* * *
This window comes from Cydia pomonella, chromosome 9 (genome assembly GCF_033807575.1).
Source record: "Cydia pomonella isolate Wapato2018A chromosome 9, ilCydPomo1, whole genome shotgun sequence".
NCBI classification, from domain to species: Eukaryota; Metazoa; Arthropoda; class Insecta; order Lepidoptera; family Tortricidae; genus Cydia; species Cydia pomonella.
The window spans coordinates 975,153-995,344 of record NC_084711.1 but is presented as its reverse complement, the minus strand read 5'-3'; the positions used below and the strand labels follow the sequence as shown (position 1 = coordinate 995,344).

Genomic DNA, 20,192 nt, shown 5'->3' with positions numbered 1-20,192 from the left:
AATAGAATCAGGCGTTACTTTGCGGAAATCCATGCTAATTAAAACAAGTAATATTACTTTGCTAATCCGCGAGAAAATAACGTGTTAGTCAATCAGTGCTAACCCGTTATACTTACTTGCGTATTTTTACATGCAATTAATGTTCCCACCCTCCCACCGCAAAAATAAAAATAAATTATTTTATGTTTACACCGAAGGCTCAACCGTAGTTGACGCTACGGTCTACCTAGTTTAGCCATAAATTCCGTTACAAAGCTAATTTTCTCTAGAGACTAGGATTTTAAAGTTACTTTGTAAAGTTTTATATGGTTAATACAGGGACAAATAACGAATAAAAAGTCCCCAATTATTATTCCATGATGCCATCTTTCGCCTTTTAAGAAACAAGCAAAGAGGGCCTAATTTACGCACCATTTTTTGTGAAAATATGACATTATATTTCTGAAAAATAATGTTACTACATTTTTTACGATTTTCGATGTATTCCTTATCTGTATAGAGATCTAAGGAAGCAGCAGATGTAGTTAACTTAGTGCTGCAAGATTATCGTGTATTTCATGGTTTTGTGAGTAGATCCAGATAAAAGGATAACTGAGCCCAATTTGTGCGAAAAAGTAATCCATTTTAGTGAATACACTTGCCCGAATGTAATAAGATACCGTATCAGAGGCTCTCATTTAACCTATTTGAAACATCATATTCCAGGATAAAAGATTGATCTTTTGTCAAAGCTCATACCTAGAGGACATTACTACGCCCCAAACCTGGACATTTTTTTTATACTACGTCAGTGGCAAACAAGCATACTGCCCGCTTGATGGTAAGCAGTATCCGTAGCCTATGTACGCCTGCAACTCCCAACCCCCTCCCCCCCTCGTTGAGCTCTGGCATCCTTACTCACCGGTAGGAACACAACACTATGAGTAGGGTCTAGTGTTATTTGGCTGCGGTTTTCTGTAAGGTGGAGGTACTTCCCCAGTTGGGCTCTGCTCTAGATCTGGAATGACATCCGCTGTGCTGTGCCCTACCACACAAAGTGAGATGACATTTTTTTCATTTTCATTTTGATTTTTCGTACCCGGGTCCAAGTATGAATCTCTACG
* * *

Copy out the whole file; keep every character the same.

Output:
This window comes from Cydia pomonella, chromosome 9 (genome assembly GCF_033807575.1).
Source record: "Cydia pomonella isolate Wapato2018A chromosome 9, ilCydPomo1, whole genome shotgun sequence".
NCBI classification, from domain to species: Eukaryota; Metazoa; Arthropoda; class Insecta; order Lepidoptera; family Tortricidae; genus Cydia; species Cydia pomonella.
The window spans coordinates 975,153-995,344 of record NC_084711.1 but is presented as its reverse complement, the minus strand read 5'-3'; the positions used below and the strand labels follow the sequence as shown (position 1 = coordinate 995,344).

Genomic DNA, 20,192 nt, shown 5'->3' with positions numbered 1-20,192 from the left:
AATAGAATCAGGCGTTACTTTGCGGAAATCCATGCTAATTAAAACAAGTAATATTACTTTGCTAATCCGCGAGAAAATAACGTGTTAGTCAATCAGTGCTAACCCGTTATACTTACTTGCGTATTTTTACATGCAATTAATGTTCCCACCCTCCCACCGCAAAAATAAAAATAAATTATTTTATGTTTACACCGAAGGCTCAACCGTAGTTGACGCTACGGTCTACCTAGTTTAGCCATAAATTCCGTTACAAAGCTAATTTTCTCTAGAGACTAGGATTTTAAAGTTACTTTGTAAAGTTTTATATGGTTAATACAGGGACAAATAACGAATAAAAAGTCCCCAATTATTATTCCATGATGCCATCTTTCGCCTTTTAAGAAACAAGCAAAGAGGGCCTAATTTACGCACCATTTTTTGTGAAAATATGACATTATATTTCTGAAAAATAATGTTACTACATTTTTTACGATTTTCGATGTATTCCTTATCTGTATAGAGATCTAAGGAAGCAGCAGATGTAGTTAACTTAGTGCTGCAAGATTATCGTGTATTTCATGGTTTTGTGAGTAGATCCAGATAAAAGGATAACTGAGCCCAATTTGTGCGAAAAAGTAATCCATTTTAGTGAATACACTTGCCCGAATGTAATAAGATACCGTATCAGAGGCTCTCATTTAACCTATTTGAAACATCATATTCCAGGATAAAAGATTGATCTTTTGTCAAAGCTCATACCTAGAGGACATTACTACGCCCCAAACCTGGACATTTTTTTTATACTACGTCAGTGGCAAACAAGCATACTGCCCGCTTGATGGTAAGCAGTATCCGTAGCCTATGTACGCCTGCAACTCCCAACCCCCTCCCCCCCTCGTTGAGCTCTGGCATCCTTACTCACCGGTAGGAACACAACACTATGAGTAGGGTCTAGTGTTATTTGGCTGCGGTTTTCTGTAAGGTGGAGGTACTTCCCCAGTTGGGCTCTGCTCTAGATCTGGAATGACATCCGCTGTGCTGTGCCCTACCACACAAAGTGAGATGACATTTTTTTCATTTTCATTTTGATTTTTCGTACCCGGGTCCAAGTATGAATCTCTACG